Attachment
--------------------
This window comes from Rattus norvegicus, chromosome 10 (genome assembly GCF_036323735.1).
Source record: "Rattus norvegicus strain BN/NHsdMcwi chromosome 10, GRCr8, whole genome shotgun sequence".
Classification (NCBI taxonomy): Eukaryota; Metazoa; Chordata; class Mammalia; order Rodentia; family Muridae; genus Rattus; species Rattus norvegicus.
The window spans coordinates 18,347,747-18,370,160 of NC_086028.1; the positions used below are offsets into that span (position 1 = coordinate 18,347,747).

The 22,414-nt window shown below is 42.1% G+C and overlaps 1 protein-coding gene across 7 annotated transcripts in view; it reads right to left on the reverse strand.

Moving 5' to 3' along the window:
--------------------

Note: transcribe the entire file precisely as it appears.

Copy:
This window comes from Rattus norvegicus, chromosome 10 (genome assembly GCF_036323735.1).
Source record: "Rattus norvegicus strain BN/NHsdMcwi chromosome 10, GRCr8, whole genome shotgun sequence".
Classification (NCBI taxonomy): Eukaryota; Metazoa; Chordata; class Mammalia; order Rodentia; family Muridae; genus Rattus; species Rattus norvegicus.
The window spans coordinates 18,347,747-18,370,160 of NC_086028.1; the positions used below are offsets into that span (position 1 = coordinate 18,347,747).

The 22,414-nt window shown below is 42.1% G+C and overlaps 1 protein-coding gene across 7 annotated transcripts in view; it reads right to left on the reverse strand.

Moving 5' to 3' along the window: